ACTIVISM
Civic guardian since 1947

"Oh, to be free from assailing care; to see no envious faces, no saddened eyes; so see or hear no unkind look or word . . . . To absorb the peace the hills have, to drink in the charm of the brook, and to receive the strength of the mountains by dwelling in their company — this is living! To lose one's self by the side of the sea! Free, indeed, am I!"

— Frederick Rindge


The words above, by the Malibu area's first official homeowner, describe the sense of magic that still prevails in this community and that residents of Malibu Township Council seek to protect. But Rindge, and his wife May, not only were the first homeowners here, they were the area's first activists, devoting hundreds of thousands of dollars to protecting their land from poachers, hunters, the intrusion of highways, and also of railroads. While times have changed, no one can argue that trains still manage to travel north without the extraordinary manage that would have been done to the bluffs had the rails been built along the beach. It is not easy to be an activist and it is not always easy to protect the things you love. But members of Malibu Township Council still


Include information on any stand we have taken on PCH Traffic

MTC supported Malibu Park residents in obtaining "reasonable improvements" of the at Malibu High School. These included X, Y, Z, etc.
Explain this further. Also, INCLUDE A PHOTO OF THE HIGH SCHOOL

Whatever other activist stand we have taken recently.
In one set-up paragraph, describe the features on this page and explain why they are threatened, and what, if any position has been taken by Malibu Township Council. Explain that there is always room for more people to help in this protecting these incredible sites.

Craggy, rough slopes with powerfully etched rocks and strata in pinks and golds and purples characterize Malibu Canyon, where City Council members have supported the controversial removal of the historic Rindge Dam (below). The dam was constructed in 1924 to provide water for the 13,300-acre ranch of Malibu's first homeowners, Frederick and May Rindge. Crops were grown on the land and there were cows and steer on the property that reached from Topanga Canyon to Oxnard.
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Malibu Township Council supports (or does not support) dismantling of Rindge dam because . . . .Lorem ipsum dolor sit amet, sapien platea morbi dolor lacus nunc, nunc ullamcorper. Felis aliquet egestas vitae, nibh ante quis quis dolor sed mauris. Erat lectus sem ut lobortis, adipiscing ligula eleifend, sodales fringilla mattis dui nullam. Ac massa aliquet.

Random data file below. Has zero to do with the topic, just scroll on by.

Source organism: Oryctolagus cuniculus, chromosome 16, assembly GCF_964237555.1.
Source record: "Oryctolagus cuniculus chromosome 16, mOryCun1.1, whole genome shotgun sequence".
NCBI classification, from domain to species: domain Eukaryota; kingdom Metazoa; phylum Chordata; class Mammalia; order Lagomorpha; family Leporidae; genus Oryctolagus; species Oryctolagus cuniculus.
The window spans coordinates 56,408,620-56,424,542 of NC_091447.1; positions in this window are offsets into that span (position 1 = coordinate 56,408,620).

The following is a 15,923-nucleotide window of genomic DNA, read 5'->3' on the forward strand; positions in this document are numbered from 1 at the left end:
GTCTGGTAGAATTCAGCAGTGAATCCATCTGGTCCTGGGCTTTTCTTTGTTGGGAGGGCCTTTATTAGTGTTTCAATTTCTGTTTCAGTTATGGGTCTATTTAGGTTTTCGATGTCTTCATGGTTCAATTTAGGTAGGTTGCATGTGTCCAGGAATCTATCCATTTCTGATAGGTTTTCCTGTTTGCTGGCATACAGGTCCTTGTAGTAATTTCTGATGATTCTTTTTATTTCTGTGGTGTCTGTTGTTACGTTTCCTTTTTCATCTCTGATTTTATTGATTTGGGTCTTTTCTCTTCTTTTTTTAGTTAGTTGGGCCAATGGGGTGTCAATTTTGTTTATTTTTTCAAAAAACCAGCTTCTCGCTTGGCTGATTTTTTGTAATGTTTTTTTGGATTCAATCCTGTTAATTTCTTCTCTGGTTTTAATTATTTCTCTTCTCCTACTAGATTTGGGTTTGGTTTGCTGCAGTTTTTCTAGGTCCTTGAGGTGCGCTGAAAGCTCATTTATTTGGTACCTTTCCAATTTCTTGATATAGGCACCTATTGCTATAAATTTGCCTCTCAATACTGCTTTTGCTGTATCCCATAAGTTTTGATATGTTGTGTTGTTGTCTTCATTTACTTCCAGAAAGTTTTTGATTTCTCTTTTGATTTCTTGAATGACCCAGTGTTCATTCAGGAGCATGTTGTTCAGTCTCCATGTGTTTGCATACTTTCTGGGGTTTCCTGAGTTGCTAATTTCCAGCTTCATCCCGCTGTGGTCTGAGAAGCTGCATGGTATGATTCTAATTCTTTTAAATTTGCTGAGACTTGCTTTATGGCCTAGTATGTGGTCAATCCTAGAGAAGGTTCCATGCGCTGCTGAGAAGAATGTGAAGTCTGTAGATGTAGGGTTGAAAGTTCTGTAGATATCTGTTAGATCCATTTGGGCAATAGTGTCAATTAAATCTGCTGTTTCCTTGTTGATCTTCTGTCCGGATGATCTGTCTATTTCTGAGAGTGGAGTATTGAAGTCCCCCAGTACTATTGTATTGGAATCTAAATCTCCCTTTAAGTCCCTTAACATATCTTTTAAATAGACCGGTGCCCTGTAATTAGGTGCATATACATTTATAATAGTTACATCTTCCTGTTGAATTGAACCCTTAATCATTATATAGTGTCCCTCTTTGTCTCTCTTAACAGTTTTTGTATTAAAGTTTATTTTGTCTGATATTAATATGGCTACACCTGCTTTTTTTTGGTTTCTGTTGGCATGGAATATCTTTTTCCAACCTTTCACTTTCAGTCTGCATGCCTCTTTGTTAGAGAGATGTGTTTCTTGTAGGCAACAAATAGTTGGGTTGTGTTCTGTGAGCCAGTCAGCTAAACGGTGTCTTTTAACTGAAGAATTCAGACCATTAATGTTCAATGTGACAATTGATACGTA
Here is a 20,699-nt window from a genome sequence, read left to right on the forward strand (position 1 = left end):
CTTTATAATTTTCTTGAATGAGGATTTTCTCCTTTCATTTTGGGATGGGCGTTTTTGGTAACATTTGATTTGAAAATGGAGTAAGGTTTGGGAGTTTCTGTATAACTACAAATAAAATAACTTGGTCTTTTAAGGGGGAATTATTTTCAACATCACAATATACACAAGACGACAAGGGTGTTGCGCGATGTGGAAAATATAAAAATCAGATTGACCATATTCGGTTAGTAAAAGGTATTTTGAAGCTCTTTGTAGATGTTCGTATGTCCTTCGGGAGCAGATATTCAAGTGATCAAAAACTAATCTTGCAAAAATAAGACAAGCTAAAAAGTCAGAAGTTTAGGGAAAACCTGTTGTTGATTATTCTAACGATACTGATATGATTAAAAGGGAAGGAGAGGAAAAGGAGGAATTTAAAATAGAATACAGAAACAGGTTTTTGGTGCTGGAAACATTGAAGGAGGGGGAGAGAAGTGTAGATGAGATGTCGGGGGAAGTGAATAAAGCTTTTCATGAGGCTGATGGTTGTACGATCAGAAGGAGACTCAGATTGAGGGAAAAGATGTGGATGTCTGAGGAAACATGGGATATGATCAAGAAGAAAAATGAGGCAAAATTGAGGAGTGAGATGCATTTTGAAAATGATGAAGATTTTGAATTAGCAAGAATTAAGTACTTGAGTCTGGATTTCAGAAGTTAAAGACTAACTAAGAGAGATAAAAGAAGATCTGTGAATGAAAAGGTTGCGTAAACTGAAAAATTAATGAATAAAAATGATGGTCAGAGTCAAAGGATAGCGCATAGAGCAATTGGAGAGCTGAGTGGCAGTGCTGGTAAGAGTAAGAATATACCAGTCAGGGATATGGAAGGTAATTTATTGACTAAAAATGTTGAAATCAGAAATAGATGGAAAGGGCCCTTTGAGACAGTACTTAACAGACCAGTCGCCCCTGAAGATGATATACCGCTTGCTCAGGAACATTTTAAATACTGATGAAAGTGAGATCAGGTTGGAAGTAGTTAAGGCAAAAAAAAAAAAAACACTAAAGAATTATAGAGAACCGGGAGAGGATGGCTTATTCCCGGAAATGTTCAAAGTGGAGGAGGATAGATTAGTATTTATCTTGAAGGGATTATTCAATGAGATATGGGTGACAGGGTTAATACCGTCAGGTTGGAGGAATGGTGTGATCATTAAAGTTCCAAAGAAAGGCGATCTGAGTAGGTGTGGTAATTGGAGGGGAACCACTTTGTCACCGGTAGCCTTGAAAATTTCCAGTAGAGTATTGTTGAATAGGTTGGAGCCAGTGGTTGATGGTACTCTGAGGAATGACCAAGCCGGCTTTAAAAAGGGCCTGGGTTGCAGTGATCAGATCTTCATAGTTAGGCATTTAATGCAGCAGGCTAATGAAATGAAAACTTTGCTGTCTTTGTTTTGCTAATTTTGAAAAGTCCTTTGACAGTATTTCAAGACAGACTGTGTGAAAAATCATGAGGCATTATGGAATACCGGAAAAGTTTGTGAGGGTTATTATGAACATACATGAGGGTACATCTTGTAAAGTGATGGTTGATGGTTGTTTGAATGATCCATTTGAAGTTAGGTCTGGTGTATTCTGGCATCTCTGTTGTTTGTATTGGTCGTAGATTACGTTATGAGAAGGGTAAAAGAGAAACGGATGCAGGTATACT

Rising from 2,800 to 3,100 feet above the sea, the Santa Monica Mountains block Malibu from the San Fernando Valley, the Conejo Valley, and the Simi Valley. Fire is a constant fear for the 20,000 estimated nearby mountain residents, in an area which, technically, is the portion of Los Angeles County also called "Malibu." Residents of adjacent mountainous areas are enrolled in Malibu Schools (currently part of the Santa Monica/Malibu School system) as well as Malibu Parks, Senior Citizen facilities, and public facilities, such as the library, County Fire Department, and the L.A. County Sheriff's Department.

The Malibu Township Council works to keep this area from improper development and County policies that may be harmful to wildlife and habitat.
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The Santa Monica Mountains area outside city limits of the City of Malibu are equally as magical as the city itself. This glen in L.A. County's Cole and Ava Weintraub Family Park has a variety of habitats, ranging from a mini-Redwood forest, to chaparral, to high desert, cactus forests that grow hundreds of yellow and red prickly pears, referred to by the Southland's Latino population as "Tunas." Maybe include photos of the cacti with the prickly pears.
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The area west of Point Dume (upper center and upper left in background of photo at left) is Zuma Beach, (LINK to Suzanne Guldimann's column for details of name.) only about two miles east of Trancas Fields, recently acquired by the city. City Council, based on public input, has yet to decide how the Trances land will be used. Malibu Township Council can be instrumental in determining how to use Trancas Field.

Malibu Township Council support or doesn't support what re. Trancas Field. What do you think we should do with the land at Trancas Field? (Put another photo at right showing Trancas Field.)

To join Malibu Township Council or make a donation, click
HERE, or hit the "Contact, Join Us" item above in the Navigation Bar. (I might make a button out of this and insert it on various pages in different pages as a graphic element).

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Cars on Pacific Coast Highway kill more people every year than all wildlife in the area including mountain lions, rattlesnakes, sharks, and scorpions.